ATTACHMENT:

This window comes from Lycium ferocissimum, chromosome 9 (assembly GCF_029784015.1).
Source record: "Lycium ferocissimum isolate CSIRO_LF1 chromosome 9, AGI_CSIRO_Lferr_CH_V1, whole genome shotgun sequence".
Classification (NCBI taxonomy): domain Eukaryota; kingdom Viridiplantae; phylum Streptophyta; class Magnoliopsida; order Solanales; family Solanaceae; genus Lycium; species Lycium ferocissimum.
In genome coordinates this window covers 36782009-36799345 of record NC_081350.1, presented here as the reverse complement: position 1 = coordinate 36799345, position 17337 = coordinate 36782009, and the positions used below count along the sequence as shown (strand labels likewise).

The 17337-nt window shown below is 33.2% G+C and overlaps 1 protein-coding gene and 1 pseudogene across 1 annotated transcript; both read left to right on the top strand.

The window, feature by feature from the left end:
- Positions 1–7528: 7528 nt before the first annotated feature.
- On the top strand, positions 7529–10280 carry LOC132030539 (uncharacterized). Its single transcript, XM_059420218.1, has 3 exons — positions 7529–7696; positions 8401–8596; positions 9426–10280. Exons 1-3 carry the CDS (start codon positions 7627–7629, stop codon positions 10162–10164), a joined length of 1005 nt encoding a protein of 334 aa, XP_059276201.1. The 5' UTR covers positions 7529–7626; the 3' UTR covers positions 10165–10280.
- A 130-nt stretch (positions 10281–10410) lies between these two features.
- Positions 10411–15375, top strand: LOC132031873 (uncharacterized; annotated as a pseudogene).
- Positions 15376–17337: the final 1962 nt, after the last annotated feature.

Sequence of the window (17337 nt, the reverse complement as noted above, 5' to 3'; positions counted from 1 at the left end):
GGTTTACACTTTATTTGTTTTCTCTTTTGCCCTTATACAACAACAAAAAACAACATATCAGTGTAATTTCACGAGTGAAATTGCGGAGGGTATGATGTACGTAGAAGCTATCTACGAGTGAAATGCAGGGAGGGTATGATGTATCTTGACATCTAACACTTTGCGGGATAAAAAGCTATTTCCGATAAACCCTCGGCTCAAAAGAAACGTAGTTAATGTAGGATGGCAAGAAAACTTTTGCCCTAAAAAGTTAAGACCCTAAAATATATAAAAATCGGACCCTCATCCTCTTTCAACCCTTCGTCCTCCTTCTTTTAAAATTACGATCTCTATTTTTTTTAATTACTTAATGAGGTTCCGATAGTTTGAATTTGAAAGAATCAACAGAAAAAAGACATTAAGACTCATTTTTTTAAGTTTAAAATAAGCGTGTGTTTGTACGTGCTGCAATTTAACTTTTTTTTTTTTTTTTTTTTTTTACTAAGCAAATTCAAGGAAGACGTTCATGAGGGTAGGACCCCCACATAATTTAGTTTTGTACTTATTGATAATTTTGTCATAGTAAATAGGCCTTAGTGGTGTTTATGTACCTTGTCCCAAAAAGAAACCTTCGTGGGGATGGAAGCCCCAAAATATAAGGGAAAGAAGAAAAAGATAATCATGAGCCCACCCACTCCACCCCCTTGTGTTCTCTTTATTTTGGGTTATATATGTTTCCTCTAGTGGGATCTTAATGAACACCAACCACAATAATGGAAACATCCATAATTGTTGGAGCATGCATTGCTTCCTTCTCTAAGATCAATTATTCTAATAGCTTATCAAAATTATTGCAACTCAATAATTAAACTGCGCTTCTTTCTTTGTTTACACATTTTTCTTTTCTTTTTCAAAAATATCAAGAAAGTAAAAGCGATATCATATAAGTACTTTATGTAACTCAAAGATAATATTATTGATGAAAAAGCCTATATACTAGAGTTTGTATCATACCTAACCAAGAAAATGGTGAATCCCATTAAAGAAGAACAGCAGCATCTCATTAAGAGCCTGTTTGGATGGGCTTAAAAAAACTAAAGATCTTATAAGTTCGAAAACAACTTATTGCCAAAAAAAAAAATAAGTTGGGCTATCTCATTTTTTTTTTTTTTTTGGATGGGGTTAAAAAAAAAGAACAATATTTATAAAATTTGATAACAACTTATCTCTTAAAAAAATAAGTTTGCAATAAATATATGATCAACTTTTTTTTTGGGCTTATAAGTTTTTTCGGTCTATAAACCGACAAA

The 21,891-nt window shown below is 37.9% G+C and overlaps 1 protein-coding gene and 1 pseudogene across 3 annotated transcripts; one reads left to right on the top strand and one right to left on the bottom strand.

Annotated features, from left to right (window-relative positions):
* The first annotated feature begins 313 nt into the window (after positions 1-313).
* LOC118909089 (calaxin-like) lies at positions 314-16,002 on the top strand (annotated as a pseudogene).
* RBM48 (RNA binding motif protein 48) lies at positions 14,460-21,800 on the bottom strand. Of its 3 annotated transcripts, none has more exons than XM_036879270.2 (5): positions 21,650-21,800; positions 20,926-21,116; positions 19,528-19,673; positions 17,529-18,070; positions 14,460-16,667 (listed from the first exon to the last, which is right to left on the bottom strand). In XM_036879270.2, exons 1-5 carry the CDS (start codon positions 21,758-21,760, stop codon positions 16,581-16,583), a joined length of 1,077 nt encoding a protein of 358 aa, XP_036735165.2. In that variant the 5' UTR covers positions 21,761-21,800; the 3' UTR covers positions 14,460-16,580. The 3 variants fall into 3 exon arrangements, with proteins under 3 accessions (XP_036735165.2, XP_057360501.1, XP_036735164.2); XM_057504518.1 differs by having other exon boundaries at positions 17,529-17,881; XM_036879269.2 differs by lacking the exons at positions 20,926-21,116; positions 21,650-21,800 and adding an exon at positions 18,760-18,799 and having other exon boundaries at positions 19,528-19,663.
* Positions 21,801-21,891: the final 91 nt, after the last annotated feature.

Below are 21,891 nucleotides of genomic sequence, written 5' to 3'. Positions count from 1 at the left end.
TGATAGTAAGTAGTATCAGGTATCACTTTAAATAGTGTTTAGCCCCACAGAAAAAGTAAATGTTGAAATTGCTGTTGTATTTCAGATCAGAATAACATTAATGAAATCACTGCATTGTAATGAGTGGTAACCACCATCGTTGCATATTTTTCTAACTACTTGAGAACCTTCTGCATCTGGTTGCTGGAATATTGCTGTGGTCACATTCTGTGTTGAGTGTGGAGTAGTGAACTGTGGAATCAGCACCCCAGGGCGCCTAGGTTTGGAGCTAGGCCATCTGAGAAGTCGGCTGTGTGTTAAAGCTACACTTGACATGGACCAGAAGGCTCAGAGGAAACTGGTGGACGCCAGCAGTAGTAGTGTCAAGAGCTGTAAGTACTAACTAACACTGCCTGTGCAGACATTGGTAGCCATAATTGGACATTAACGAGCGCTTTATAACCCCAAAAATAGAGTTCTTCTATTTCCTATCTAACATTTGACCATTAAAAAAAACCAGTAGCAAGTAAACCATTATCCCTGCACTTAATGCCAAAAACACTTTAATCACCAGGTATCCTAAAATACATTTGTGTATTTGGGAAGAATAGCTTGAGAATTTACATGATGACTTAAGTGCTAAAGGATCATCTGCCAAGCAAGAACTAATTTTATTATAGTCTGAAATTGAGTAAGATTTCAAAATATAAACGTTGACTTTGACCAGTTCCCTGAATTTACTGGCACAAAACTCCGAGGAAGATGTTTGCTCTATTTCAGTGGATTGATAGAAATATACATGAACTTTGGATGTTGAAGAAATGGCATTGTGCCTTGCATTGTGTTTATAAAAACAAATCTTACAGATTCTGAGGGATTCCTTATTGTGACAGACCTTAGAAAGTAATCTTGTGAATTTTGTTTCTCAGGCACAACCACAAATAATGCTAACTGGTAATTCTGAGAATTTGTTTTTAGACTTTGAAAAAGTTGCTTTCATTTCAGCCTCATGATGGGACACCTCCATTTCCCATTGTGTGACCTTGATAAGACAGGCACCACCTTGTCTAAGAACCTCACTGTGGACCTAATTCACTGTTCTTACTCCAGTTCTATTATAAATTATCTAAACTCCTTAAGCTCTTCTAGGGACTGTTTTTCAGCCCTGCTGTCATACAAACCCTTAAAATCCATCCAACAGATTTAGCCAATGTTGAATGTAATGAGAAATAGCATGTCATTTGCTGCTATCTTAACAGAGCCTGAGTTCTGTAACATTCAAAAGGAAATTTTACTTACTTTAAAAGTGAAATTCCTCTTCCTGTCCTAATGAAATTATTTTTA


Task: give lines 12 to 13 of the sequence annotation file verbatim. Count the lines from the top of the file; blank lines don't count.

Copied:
Sequence of the window (17337 nt, the reverse complement as noted above, 5' to 3'; positions counted from 1 at the left end):
GGTTTACACTTTATTTGTTTTCTCTTTTGCCCTTATACAACAACAAAAAACAACATATCAGTGTAATTTCACGAGTGAAATTGCGGAGGGTATGATGTACGTAGAAGCTATCTACGAGTGAAATGCAGGGAGGGTATGATGTATCTTGACATCTAACACTTTGCGGGATAAAAAGCTATTTCCGATAAACCCTCGGCTCAAAAGAAACGTAGTTAATGTAGGATGGCAAGAAAACTTTTGCCCTAAAAAGTTAAGACCCTAAAATATATAAAAATCGGACCCTCATCCTCTTTCAACCCTTCGTCCTCCTTCTTTTAAAATTACGATCTCTATTTTTTTTAATTACTTAATGAGGTTCCGATAGTTTGAATTTGAAAGAATCAACAGAAAAAAGACATTAAGACTCATTTTTTTAAGTTTAAAATAAGCGTGTGTTTGTACGTGCTGCAATTTAACTTTTTTTTTTTTTTTTTTTTTTTACTAAGCAAATTCAAGGAAGACGTTCATGAGGGTAGGACCCCCACATAATTTAGTTTTGTACTTATTGATAATTTTGTCATAGTAAATAGGCCTTAGTGGTGTTTATGTACCTTGTCCCAAAAAGAAACCTTCGTGGGGATGGAAGCCCCAAAATATAAGGGAAAGAAGAAAAAGATAATCATGAGCCCACCCACTCCACCCCCTTGTGTTCTCTTTATTTTGGGTTATATATGTTTCCTCTAGTGGGATCTTAATGAACACCAACCACAATAATGGAAACATCCATAATTGTTGGAGCATGCATTGCTTCCTTCTCTAAGATCAATTATTCTAATAGCTTATCAAAATTATTGCAACTCAATAATTAAACTGCGCTTCTTTCTTTGTTTACACATTTTTCTTTTCTTTTTCAAAAATATCAAGAAAGTAAAAGCGATATCATATAAGTACTTTATGTAACTCAAAGATAATATTATTGATGAAAAAGCCTATATACTAGAGTTTGTATCATACCTAACCAAGAAAATGGTGAATCCCATTAAAGAAGAACAGCAGCATCTCATTAAGAGCCTGTTTGGATGGGCTTAAAAAAACTAAAGATCTTATAAGTTCGAAAACAACTTATTGCCAAAAAAAAAAATAAGTTGGGCTATCTCATTTTTTTTTTTTTTTTGGATGGGGTTAAAAAAAAAGAACAATATTTATAAAATTTGATAACAACTTATCTCTTAAAAAAATAAGTTTGCAATAAATATATGATCAACTTTTTTTTTGGGCTTATAAGTTTTTTCGGTCTATAAACCGACAAA